My first political convention was in San Antonio in 1952  In those days Texas was a “one-party state”.  That is, the republicans were so insignificant that all real political contests occurred in the primary elections in the summer.  The only important general election happened in presidential election years and, even then, the only significant contest was the presidential election.  No serious Republican candidates  participated in the general election.

The result of this circumstance was that Democratic conventions featured bitter conflicts between rightwing conservatives and liberals.

In 1952, Alan Shivers was governor.  Although he was from Jefferson County, where the oil workers union controlled local politics, he had abandoned his liberal roots and had become  a slavishly loyal puppet of the corporations who controlled Texas.  He used his position of governor to load the convention committees with conservatives and shut down any insurgency from the left.  The issue in the 1952 convention in San Antonio was “loyalty” to the Democratic Party.  We demanded that all delegates to the National Democratic Convention pledge to support the nominees of that convention in the 1952 general election.  Because the conservatives had no intention of voting for a Democrat in the general election, they hated the loyalty pledge like the devil hates holy water.

So, the liberals’ effort to force a vote on the loyalty issue was shut down at the convention.  Then Maury Maverick, a beloved icon of Texas liberalism, former mayor of San Antonio and formerly one of FDR’s favorite members of the House of Representatives, declared that the convention was no longer a legitimate representative body of Democrats.  He led us out of the convention hall to convene a “rump convention” at La Villita, a small historic Spanish village located in San Antonio.  It was raining,but we all marched to the new location, convened our own convention and selected delegates to the national convention.

At the national convention, Sam Rayburn, then Speaker of the House from Texas, and Lyndon Johnson, then majority leader of the Senate, also from Texas, sold us out, made a deal with Shivers and his delegation, and seated them instead of our “loyal” delegation.  Ike Eisenhower was the GOP nominee and Adlai Stevenson was the Democratic Party nominee.   Shivers and his group came back to Texas, disavowed their agreement and campaigned for Eisenhower.

Two years later, at another State Convention, the conflict between the “loyal Democrats” and the rightwing “Democrats” was replayed and, again, we lost.

Two years after that, in 1956, at the Democratic Convention in Dallas, three campaigns for governor by Ralph Yarborough had been used to create a strong real Democratic Party political organization.  Price Daniel had resigned his seat in the US Senate to return to Texas and run against Yarborough for governor.  The Dallas convention was a knock-down-drag-out old fashioned political scrap.  The lithographers union got one of the badges required to gain entry into the convention.  They used an early version of a Xerox machine to produce a few hundred counterfeit badges which we used to pack the convention hall.  The raucous demands for roll call votes just about shut down the convention.  We didn’t win everything but we did pay off LBJ who had promised Mrs.lloyd Bentsen a seat on the Democratic Party’s National Committee.  We blocked her and the convention selected Frankie Randolph, the godmother of Harris County liberal Democrats and mentor of Billie Carr, a legendary political organizer, to fill that National Committee seat.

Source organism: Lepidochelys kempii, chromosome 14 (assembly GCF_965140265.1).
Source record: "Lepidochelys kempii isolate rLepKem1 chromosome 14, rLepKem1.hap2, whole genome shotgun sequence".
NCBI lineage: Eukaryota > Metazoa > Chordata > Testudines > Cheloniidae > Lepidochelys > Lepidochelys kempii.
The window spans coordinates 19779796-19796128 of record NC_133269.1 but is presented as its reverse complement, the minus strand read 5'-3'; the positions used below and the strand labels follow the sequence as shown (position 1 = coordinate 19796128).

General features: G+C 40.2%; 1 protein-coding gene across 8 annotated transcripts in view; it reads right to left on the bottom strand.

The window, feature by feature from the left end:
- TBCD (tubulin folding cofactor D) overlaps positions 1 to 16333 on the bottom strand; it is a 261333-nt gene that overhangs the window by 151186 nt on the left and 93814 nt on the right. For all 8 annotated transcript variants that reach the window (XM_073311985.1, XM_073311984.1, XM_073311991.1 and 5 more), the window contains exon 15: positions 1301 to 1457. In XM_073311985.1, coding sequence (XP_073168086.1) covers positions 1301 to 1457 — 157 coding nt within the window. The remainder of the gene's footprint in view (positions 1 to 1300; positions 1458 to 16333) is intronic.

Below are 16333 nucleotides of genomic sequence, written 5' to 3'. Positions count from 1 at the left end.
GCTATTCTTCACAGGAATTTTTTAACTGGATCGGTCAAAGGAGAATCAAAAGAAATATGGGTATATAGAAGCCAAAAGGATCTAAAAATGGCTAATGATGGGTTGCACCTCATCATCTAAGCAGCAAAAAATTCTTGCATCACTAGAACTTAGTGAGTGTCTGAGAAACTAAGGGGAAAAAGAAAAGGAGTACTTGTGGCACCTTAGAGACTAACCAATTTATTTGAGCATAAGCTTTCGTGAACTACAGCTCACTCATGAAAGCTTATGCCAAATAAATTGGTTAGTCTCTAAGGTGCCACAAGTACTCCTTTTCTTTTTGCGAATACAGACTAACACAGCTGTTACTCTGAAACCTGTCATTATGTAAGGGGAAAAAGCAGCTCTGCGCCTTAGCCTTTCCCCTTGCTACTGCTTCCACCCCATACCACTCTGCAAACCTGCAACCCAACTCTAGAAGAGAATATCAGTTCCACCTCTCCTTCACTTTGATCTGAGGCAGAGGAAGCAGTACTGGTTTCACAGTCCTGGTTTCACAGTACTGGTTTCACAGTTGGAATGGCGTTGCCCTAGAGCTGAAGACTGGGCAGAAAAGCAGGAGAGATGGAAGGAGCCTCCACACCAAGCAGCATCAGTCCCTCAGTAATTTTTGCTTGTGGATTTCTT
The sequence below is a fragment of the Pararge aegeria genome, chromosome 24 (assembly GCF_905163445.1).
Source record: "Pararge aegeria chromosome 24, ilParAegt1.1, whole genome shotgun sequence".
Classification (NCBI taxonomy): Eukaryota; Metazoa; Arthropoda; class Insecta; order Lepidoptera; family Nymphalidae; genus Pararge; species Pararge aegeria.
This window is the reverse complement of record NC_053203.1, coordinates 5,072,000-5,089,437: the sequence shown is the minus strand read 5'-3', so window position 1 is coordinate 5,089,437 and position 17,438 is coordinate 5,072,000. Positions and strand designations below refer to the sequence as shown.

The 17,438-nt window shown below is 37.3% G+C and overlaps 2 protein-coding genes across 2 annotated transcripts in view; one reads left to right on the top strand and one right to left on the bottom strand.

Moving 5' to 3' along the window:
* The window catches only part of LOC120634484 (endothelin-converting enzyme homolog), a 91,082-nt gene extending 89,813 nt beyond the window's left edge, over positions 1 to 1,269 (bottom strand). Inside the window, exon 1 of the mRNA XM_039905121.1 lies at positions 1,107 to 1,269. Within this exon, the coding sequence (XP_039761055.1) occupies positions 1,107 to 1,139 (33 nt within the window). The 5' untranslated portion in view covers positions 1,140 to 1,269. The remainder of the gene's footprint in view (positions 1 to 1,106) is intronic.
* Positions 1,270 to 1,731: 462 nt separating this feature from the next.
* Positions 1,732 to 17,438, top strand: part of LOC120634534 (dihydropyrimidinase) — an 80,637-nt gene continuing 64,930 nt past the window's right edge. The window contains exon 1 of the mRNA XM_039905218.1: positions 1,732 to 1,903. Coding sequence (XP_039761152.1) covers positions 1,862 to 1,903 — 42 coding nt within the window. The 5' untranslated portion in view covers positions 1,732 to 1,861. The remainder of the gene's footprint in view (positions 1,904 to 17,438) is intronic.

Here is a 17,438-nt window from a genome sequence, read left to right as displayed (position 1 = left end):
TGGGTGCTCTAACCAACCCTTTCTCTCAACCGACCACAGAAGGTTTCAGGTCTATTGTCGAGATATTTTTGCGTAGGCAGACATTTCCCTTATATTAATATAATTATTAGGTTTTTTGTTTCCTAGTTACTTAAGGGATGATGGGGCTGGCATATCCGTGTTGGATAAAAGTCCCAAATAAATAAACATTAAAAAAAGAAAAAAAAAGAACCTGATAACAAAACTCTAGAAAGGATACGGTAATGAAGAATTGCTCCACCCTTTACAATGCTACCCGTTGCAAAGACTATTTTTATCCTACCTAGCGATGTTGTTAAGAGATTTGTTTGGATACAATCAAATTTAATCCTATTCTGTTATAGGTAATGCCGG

Yarborough lost the governorship by about 3500 votes and, instead of proving that it was stollen, then ran for the Senate seat vacated by Daniel.  He was elected and became a useful and valuable Senator; the only southern Senator to vote “yea” when the 1964 Civil Rights bill was enacted.

These are just the highlights.  Each of the state conventions was preceded by hundreds of precinct and county conventions and many of them were disorderly, loud and definitely “not bean bag”.

This was my educational experience with convention politics.  I loved it and still believe it has much to offer as an alternative to the expensive and easily bought primary election system.

The above described conventions were followed by more organizing, led by governor races by Don Yarborough (no relation to Ralph).  In 1962, Don Yarborough lost a governor’s race to John Connally [or “Lyndon’s Boy John” as we called him] by about 25,00o votes.  In that election, the GOP had finally begun to organize its own party apparatus in Texas.  Strong plans were in place for a strong GOP primary election in 1964.  There is no doubt in my mind that, with the conservative opposition split between the GOP and the Democratic Party,  Don Yarborough would have become governor in 1964.

Unfortunately, in November 1963, JFK was  assassinated, John Connally was wounded and, thereby, became a hero.  The result was:  In 1964, with President Johnson’s backing,  he was a shoo-in for re-election and ten years of organizing went down the drain.

The liberals in Texas have never recovered.  Even when they had some success, e.g. the elections of Ann Richards and Mark White, those events were not accompanied by the kind of relentless organizing required to rebuild a Democratic Party political machine and regain control of Texas.

I believe we now have a chance.  But only if we have leaders who understand that political organizations are not merely temporary contraptions raise money and serve the egos of  political candidates.  The organization must be recognized as the dominant force and the candidates must agree to serve as implements of the organization, not the other way around.  We are now confronted with two candidates who exemplify the different kinds of candidates to which I refer.  The Clintons want organizations that will permit them to make the kind of deals they deem convenient to minimize the stress of maintaining themselves in office.  Sanders attracts and depends on followers who trust him to direct them toward the kind of policies not easily peddled “across the aisle”, but powerful incentives for attracting an electorate that will force a change in the location of the “aisle”.